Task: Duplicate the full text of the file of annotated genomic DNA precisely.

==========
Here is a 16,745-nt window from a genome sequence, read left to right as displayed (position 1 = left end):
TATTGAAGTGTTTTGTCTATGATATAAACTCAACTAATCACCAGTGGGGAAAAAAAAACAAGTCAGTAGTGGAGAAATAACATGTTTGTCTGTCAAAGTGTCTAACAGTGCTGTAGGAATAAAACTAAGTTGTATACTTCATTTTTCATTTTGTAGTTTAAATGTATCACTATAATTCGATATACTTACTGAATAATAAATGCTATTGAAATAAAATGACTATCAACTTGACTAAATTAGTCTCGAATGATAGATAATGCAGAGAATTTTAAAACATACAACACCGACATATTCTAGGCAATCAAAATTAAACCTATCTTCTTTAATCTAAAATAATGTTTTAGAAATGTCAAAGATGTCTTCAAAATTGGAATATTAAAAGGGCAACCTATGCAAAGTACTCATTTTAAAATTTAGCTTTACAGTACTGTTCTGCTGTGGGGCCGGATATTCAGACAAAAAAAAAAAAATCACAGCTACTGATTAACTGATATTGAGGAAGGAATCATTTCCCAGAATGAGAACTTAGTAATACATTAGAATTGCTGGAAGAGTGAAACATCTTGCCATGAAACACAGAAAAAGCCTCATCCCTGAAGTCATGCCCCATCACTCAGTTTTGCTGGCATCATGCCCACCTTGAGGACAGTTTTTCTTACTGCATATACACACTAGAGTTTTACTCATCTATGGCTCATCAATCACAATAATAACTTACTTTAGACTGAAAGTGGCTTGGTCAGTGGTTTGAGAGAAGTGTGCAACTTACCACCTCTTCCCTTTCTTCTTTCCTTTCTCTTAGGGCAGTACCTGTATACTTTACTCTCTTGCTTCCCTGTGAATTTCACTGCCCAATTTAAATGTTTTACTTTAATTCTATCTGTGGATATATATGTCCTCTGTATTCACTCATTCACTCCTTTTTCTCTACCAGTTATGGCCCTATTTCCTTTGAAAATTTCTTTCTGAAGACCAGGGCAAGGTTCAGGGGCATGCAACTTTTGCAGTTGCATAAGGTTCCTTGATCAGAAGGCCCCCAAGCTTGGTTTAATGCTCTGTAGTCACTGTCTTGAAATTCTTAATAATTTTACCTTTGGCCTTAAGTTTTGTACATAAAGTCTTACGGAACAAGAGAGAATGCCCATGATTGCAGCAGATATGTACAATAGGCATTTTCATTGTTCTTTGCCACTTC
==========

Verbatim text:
Here is a 16,745-nt window from a genome sequence, read left to right as displayed (position 1 = left end):
TATTGAAGTGTTTTGTCTATGATATAAACTCAACTAATCACCAGTGGGGAAAAAAAAACAAGTCAGTAGTGGAGAAATAACATGTTTGTCTGTCAAAGTGTCTAACAGTGCTGTAGGAATAAAACTAAGTTGTATACTTCATTTTTCATTTTGTAGTTTAAATGTATCACTATAATTCGATATACTTACTGAATAATAAATGCTATTGAAATAAAATGACTATCAACTTGACTAAATTAGTCTCGAATGATAGATAATGCAGAGAATTTTAAAACATACAACACCGACATATTCTAGGCAATCAAAATTAAACCTATCTTCTTTAATCTAAAATAATGTTTTAGAAATGTCAAAGATGTCTTCAAAATTGGAATATTAAAAGGGCAACCTATGCAAAGTACTCATTTTAAAATTTAGCTTTACAGTACTGTTCTGCTGTGGGGCCGGATATTCAGACAAAAAAAAAAAAATCACAGCTACTGATTAACTGATATTGAGGAAGGAATCATTTCCCAGAATGAGAACTTAGTAATACATTAGAATTGCTGGAAGAGTGAAACATCTTGCCATGAAACACAGAAAAAGCCTCATCCCTGAAGTCATGCCCCATCACTCAGTTTTGCTGGCATCATGCCCACCTTGAGGACAGTTTTTCTTACTGCATATACACACTAGAGTTTTACTCATCTATGGCTCATCAATCACAATAATAACTTACTTTAGACTGAAAGTGGCTTGGTCAGTGGTTTGAGAGAAGTGTGCAACTTACCACCTCTTCCCTTTCTTCTTTCCTTTCTCTTAGGGCAGTACCTGTATACTTTACTCTCTTGCTTCCCTGTGAATTTCACTGCCCAATTTAAATGTTTTACTTTAATTCTATCTGTGGATATATATGTCCTCTGTATTCACTCATTCACTCCTTTTTCTCTACCAGTTATGGCCCTATTTCCTTTGAAAATTTCTTTCTGAAGACCAGGGCAAGGTTCAGGGGCATGCAACTTTTGCAGTTGCATAAGGTTCCTTGATCAGAAGGCCCCCAAGCTTGGTTTAATGCTCTGTAGTCACTGTCTTGAAATTCTTAATAATTTTACCTTTGGCCTTAAGTTTTGTACATAAAGTCTTACGGAACAAGAGAGAATGCCCATGATTGCAGCAGATATGTACAATAGGCATTTTCATTGTTCTTTGCCACTTC